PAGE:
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Mesa Finishes Up OpenGL 3, Lots Of OpenGL 4 Ahead

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  • Mesa Finishes Up OpenGL 3, Lots Of OpenGL 4 Ahead

    Phoronix: Mesa Finishes Up OpenGL 3, Lots Of OpenGL 4 Ahead

    Aside from the list of Mesa's supported OpenGL 3.x and 4.x extension documentation having been updated today for Nouveau OpenGL 3.3 support, Ian Romanick took the time to clean up the list and clarify a few items...

    http://www.phoronix.com/vr.php?view=MTU4NTA

  • #2
    and sandy bridge?

    no opengl 3.3? i see the people will stuck with 3.1

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    • #3
      Originally posted by Andrecorreia View Post
      no opengl 3.3? i see the people will stuck with 3.1
      And no OpenGL 1.4 for radeon r200, just OpenGL 1.3. That's a disaster.

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      • #4
        Originally posted by stikonas View Post
        And no OpenGL 1.4 for radeon r200, just OpenGL 1.3. That's a disaster.
        Sandybridge hardware actually supports GL 3.3, though, if the driver support is there. Though I question whether the hardware is really fast enough to use with software that needs it, anyway.

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        • #5
          GL4.2 is fairly close

          Again, the 3 extensions that need major work in 4.0 are tesselation, fp64, and subroutines. I'm not aware of anyone starting these yet.

          The rest of 4.0, 4.1, and 4.2 are either done or in progress and pretty close to being done. Anyone looking to start new work should probably be looking at 4.3 or 4.4 at this point.

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          • #6
            Originally posted by stikonas View Post
            And no OpenGL 1.4 for radeon r200, just OpenGL 1.3. That's a disaster.
            Well, seeing as r200 hardware only supports OpenGL 1.3, it can't be that surprising...or were you being faceious?

            Similarly, Sandy Bridge CPUs (which have HD 2000/3000 graphics), support only OpenGL 3.1 at most (had to search deep for that one). So, yeah, you're sort of stuck there... Edit: Oh, is the hardware actually capable of 3.3? Interesting...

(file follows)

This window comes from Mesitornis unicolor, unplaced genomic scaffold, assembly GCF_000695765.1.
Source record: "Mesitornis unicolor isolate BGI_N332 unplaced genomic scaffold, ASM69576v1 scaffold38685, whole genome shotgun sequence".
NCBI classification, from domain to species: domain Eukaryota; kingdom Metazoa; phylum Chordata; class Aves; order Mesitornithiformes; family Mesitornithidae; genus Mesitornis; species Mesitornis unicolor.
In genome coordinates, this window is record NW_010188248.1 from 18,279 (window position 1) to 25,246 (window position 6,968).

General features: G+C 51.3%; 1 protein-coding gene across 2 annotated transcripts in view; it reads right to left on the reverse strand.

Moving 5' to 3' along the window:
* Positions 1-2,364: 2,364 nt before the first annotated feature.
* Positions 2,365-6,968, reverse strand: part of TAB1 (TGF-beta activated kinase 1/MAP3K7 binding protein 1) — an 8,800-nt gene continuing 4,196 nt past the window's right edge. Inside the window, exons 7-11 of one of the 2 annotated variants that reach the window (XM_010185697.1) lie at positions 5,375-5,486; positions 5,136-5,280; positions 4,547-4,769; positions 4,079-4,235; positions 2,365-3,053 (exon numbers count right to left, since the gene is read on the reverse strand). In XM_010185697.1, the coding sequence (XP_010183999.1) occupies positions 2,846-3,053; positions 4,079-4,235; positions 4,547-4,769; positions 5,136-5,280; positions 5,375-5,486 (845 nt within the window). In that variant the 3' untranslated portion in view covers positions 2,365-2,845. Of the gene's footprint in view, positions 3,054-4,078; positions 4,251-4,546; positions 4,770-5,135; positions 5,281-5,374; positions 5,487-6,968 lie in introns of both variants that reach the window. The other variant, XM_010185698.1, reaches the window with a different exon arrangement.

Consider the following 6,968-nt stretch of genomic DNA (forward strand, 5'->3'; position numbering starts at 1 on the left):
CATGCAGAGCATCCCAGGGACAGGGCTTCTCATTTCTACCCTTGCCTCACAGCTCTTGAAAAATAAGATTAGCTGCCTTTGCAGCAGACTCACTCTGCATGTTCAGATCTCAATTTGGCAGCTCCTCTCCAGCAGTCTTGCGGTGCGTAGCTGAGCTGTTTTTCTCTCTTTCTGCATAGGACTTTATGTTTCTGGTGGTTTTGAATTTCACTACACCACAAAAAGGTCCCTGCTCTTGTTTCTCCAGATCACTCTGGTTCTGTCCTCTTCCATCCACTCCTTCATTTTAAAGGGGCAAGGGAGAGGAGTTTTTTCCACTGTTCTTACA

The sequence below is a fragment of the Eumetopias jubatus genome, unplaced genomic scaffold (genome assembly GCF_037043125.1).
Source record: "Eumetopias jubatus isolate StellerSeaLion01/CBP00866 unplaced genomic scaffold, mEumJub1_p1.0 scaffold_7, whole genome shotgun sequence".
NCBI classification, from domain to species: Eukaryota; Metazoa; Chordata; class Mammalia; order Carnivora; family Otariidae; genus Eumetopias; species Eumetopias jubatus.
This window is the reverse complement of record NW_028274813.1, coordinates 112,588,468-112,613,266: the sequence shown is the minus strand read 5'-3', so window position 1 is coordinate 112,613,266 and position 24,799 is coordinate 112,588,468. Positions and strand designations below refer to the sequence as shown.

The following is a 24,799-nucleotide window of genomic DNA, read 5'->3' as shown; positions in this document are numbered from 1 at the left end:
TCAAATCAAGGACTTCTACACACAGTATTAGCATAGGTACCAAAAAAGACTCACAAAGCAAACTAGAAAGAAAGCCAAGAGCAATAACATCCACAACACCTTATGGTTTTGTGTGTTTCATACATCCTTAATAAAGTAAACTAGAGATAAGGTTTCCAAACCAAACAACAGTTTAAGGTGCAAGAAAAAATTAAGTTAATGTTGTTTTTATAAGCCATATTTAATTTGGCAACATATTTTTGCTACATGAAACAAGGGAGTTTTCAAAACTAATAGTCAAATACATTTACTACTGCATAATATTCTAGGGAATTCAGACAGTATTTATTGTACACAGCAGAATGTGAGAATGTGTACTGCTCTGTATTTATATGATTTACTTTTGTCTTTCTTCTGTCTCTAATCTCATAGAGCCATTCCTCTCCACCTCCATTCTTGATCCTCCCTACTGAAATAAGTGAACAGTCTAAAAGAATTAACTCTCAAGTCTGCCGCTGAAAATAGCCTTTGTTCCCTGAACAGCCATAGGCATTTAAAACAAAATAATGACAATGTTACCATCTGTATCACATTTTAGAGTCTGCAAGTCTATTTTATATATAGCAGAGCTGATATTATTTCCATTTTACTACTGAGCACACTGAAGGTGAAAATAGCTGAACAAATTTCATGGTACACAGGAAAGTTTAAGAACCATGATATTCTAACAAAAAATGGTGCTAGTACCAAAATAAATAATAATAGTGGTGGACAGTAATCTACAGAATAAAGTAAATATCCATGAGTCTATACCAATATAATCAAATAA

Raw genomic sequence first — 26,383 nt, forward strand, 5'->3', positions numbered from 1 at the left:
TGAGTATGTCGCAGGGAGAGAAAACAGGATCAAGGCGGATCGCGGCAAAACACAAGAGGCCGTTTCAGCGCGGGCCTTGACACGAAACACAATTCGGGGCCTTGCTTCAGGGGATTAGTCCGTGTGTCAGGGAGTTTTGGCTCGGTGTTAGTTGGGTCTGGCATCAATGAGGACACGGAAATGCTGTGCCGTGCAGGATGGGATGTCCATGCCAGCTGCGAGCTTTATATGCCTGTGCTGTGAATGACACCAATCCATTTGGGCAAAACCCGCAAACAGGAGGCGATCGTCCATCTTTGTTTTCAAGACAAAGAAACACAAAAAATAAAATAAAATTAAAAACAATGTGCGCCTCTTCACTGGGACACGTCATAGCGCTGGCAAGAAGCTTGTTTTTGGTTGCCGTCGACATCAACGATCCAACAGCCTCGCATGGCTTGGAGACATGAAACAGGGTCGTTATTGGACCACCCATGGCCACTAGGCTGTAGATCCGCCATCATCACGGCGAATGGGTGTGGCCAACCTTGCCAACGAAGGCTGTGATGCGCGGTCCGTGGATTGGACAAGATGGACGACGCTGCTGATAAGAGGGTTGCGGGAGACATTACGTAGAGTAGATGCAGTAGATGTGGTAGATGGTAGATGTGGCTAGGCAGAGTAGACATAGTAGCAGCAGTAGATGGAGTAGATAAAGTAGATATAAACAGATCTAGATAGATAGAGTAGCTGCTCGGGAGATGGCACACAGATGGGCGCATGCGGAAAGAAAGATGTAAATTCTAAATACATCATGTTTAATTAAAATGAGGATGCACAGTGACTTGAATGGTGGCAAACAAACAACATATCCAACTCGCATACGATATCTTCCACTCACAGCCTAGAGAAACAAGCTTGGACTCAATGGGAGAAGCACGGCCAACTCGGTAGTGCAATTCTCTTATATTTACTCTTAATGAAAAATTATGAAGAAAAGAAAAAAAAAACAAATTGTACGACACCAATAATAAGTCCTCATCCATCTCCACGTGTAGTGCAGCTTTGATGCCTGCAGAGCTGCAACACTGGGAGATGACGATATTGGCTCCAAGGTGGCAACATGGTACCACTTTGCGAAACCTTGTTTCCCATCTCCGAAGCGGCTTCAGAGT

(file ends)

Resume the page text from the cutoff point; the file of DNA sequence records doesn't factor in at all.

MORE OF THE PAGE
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            • #7
              Originally posted by Nobu View Post
              Similarly, Sandy Bridge CPUs (which have HD 2000/3000 graphics), support only OpenGL 3.1 at most (had to search deep for that one). So, yeah, you're sort of stuck there... Edit: Oh, is the hardware actually capable of 3.3? Interesting...
              Yeah, but Intel never exposed 3.2/3.3 on their windows drivers either, which is why most of the spec sheets all say 3.1.

              The geometry shader support is apparently very different from what later hardware does, and would require a lot of extra work, so that's why no one has done it yet.

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              • #8
                will the file be renamed to GL4.txt when all mesa drivers support GL3.3?

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                • #9
                  Since Intel is useless POS when is comes to performance, let's hope the driver development for Nvidia and AMD works faster in the future. LLVM compiled, reverse engineered open drivers are the only option for gaming if you don't like commercial quality drivers.

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                  • #10
                    I have no idea what's involved in adding GL compliance. Why does it take so long? Is it just a low priority, are there just not people working on it, or is it really complicated?

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                    • #11
                      Originally posted by kaprikawn View Post
                      I have no idea what's involved in adding GL compliance. Why does it take so long? Is it just a low priority, are there just not people working on it, or is it really complicated?